- Amazingly, the Eagle lands smoothly without any rocket noise, vibration or harshness. Impossible. The lunar surface looks fake, at least to me. The apparent artificial lighting instead of sunlight has received plenty of attention by critics.
- Clumped footprints show in abundance but how can that happen without moisture? And there is no trace of a rocket-blasted crater beneath the LM nor dirt or dust on the LM lander’s feet.
- But thank goodness we have that famous Buzz/Neil photo in the movie.
- Outside the LM we have 2:45 time spent in life-support suits made by Playtex without any radiation protection. And how good was insulation against the temperature extremes of the moon? Boiling temperatures were offset by air-conditioned suits powered by batteries? Uh-huh.
- Next comes the lunar liftoff which requires separation of the LM and its ascent motor from the descent motor and its LM attachment structure. Then rendezvous with the command module which is real “rocket science” with such primitive computers. But chase down Michael Collins going 4k mph and dock–it was a smooth operation and no problem! Reunited!
- Everything continues to work and then there is a burn for the earth, attaining 5,000+ mph and shutdown.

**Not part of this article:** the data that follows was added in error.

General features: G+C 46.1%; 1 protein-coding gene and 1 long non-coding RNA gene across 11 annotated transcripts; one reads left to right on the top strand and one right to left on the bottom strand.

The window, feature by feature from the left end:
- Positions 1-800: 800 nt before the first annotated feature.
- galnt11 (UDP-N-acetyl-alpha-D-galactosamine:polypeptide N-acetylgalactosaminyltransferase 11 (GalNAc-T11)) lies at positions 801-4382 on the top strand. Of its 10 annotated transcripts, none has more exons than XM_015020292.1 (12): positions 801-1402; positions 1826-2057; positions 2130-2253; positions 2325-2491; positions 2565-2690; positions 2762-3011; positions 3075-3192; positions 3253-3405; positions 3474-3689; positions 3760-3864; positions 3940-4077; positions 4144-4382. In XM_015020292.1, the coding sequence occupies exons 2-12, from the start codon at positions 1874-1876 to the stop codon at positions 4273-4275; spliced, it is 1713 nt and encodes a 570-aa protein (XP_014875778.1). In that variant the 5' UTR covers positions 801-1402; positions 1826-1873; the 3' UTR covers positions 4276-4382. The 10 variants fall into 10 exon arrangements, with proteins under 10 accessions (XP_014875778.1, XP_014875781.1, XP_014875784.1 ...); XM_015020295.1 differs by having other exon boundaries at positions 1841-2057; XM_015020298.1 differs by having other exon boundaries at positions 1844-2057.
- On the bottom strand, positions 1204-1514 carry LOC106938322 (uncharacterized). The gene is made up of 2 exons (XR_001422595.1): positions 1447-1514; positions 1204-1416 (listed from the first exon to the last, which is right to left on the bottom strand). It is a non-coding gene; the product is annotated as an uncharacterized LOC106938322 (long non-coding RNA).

- Collins shown razor shaving?!
- Some country music and the USS Hornet is the recovery ship, “Oh mother country, I do love you.”
- Did I understand a voice claiming re-entry at 215 miles altitude at a velocity of 26,000 mph?
- A camera inside the capsule shows plenty of heat on re-entry.
- Amid this sequence we see a typewriter in use! Maybe the film should have added a couple of slide rules too, thereby promoting the right techie ambiance.
- Parachutes deploy–applause.
- Our trustworthy leaders Nixon and Kissinger clap aboard the Hornet.
- The three astronauts appear in isolation suits and stay awhile in an isolation chamber, more proof they really went to the moon and returned safely.
- Praise for the “giant rocket 300′ tall” built with “greater precision than the finest watch.” Uh-huh, sure.
- Walter Cronkite soothingly narrates the film’s end, we see two seconds of the desultory press conference https://www.youtube.com/watch?v=BI_ZehPOMwI the three astronauts conducted, and finishes with gratitude expressed to the many thousands who contributed to man’s greatest accomplishment.
And why can’t we go again, if only as a step to the promised Mars mission? “NASA wants to put people back on the lunar surface in 2024, but it doesn’t have the budget.” So it’s only a money problem? What about the series of unsolved engineering challenges, beginning with protecting humans from deadly radiation throughout deep space? No, the establishment effectively insists that the Apollo missions proved such problems were overcome once upon a time. And the fairy tale marches on.